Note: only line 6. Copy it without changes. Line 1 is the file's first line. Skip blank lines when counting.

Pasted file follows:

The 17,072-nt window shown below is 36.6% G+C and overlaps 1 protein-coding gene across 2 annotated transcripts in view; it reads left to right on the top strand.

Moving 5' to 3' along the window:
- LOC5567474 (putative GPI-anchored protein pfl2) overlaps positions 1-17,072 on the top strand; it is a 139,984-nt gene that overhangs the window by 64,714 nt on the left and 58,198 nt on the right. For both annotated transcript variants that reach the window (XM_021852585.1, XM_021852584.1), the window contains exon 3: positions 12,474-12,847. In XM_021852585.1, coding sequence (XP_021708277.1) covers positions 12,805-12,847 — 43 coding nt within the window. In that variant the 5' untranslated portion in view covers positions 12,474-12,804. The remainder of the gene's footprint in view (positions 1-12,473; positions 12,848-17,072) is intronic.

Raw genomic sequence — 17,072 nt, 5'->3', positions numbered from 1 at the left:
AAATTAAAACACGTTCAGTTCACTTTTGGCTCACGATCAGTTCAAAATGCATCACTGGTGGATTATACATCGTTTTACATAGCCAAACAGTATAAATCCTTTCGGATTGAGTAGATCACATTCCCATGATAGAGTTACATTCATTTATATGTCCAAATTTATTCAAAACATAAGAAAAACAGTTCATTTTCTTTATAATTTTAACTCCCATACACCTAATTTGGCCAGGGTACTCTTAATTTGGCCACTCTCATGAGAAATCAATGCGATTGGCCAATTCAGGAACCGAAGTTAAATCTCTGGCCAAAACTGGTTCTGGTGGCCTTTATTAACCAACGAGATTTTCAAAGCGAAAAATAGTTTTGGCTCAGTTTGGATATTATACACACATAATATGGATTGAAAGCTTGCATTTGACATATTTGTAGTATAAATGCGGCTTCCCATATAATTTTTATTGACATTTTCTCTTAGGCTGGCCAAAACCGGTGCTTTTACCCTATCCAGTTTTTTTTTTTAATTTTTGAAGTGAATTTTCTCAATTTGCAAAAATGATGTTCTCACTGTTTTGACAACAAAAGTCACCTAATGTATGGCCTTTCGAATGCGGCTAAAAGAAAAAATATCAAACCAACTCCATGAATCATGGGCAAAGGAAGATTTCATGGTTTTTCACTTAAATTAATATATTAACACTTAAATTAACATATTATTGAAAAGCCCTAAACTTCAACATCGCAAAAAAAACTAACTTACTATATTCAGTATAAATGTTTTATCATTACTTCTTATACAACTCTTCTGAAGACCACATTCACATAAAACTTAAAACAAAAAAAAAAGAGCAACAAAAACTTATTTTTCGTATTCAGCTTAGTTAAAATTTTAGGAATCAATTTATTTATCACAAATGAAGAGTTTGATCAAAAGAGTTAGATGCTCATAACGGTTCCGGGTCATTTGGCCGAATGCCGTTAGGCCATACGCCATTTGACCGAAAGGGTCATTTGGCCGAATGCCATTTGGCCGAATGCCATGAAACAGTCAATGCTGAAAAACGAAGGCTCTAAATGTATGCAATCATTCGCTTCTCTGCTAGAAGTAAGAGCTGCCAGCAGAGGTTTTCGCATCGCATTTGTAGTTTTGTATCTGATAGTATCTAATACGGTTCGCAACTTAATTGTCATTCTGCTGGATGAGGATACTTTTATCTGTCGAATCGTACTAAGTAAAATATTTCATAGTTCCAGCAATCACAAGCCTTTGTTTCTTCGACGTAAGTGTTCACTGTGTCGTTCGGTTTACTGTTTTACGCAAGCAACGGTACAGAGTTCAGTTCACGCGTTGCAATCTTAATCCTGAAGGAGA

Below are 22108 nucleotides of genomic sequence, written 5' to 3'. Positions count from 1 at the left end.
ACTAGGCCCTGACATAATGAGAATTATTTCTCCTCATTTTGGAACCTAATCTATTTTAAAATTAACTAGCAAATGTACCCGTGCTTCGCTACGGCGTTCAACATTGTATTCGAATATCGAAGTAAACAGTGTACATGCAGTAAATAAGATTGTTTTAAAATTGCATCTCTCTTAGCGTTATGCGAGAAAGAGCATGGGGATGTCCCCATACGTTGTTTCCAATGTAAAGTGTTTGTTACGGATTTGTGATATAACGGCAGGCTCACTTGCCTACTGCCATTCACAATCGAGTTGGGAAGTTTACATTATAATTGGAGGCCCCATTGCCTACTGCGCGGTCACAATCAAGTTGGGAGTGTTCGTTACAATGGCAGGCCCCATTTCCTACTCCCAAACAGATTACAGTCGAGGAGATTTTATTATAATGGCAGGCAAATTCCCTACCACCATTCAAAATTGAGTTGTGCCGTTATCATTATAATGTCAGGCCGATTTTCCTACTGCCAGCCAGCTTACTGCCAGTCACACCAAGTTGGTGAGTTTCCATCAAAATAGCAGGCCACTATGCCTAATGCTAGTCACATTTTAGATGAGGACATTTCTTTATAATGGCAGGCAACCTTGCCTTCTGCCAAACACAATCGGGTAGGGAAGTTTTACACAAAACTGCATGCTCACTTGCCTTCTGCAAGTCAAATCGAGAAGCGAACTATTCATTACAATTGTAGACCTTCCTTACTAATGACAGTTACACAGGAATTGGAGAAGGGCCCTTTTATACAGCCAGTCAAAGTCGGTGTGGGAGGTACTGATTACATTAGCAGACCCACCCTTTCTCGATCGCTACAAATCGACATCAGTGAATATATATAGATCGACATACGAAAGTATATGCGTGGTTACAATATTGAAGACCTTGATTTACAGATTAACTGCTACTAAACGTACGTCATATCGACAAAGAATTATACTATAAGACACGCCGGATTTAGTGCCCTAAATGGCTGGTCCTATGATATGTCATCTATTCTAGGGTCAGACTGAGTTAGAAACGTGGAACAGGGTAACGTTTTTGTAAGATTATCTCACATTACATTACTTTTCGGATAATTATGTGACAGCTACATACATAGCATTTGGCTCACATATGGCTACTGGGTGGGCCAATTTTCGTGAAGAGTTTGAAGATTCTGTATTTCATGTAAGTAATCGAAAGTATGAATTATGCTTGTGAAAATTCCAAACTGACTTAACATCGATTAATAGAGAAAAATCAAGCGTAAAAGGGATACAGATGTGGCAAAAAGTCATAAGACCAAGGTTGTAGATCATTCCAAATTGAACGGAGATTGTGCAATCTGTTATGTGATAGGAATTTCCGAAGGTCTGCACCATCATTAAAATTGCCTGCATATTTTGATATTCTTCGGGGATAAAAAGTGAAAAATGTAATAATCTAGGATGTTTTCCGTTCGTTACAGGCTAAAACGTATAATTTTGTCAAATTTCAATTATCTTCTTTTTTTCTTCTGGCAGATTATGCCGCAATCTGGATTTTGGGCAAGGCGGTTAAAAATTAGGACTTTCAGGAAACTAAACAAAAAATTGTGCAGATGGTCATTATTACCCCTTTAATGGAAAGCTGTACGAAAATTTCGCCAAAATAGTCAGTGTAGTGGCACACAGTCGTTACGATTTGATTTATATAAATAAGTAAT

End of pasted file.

Below are 22108 nucleotides of genomic sequence, written 5' to 3'. Positions count from 1 at the left end.